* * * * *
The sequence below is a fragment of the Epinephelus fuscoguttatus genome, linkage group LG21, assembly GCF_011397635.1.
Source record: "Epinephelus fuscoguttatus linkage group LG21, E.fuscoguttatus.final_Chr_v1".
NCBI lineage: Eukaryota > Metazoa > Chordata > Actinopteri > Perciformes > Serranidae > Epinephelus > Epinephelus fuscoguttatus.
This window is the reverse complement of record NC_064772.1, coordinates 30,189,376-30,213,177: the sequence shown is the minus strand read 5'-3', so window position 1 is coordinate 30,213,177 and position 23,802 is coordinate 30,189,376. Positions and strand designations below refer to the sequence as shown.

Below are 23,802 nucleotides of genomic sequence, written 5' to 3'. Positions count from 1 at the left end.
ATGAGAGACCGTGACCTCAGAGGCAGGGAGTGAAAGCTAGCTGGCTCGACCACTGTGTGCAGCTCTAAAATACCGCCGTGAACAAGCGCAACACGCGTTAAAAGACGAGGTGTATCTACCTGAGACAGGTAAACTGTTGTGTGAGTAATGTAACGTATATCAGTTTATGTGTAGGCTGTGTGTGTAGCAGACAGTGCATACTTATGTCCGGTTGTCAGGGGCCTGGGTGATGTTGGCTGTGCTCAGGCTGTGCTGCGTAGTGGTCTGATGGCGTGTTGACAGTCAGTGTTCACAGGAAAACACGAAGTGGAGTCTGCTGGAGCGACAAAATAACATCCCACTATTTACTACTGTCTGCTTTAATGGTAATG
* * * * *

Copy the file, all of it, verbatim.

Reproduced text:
The sequence below is a fragment of the Epinephelus fuscoguttatus genome, linkage group LG21, assembly GCF_011397635.1.
Source record: "Epinephelus fuscoguttatus linkage group LG21, E.fuscoguttatus.final_Chr_v1".
NCBI lineage: Eukaryota > Metazoa > Chordata > Actinopteri > Perciformes > Serranidae > Epinephelus > Epinephelus fuscoguttatus.
This window is the reverse complement of record NC_064772.1, coordinates 30,189,376-30,213,177: the sequence shown is the minus strand read 5'-3', so window position 1 is coordinate 30,213,177 and position 23,802 is coordinate 30,189,376. Positions and strand designations below refer to the sequence as shown.

Below are 23,802 nucleotides of genomic sequence, written 5' to 3'. Positions count from 1 at the left end.
ATGAGAGACCGTGACCTCAGAGGCAGGGAGTGAAAGCTAGCTGGCTCGACCACTGTGTGCAGCTCTAAAATACCGCCGTGAACAAGCGCAACACGCGTTAAAAGACGAGGTGTATCTACCTGAGACAGGTAAACTGTTGTGTGAGTAATGTAACGTATATCAGTTTATGTGTAGGCTGTGTGTGTAGCAGACAGTGCATACTTATGTCCGGTTGTCAGGGGCCTGGGTGATGTTGGCTGTGCTCAGGCTGTGCTGCGTAGTGGTCTGATGGCGTGTTGACAGTCAGTGTTCACAGGAAAACACGAAGTGGAGTCTGCTGGAGCGACAAAATAACATCCCACTATTTACTACTGTCTGCTTTAATGGTAATG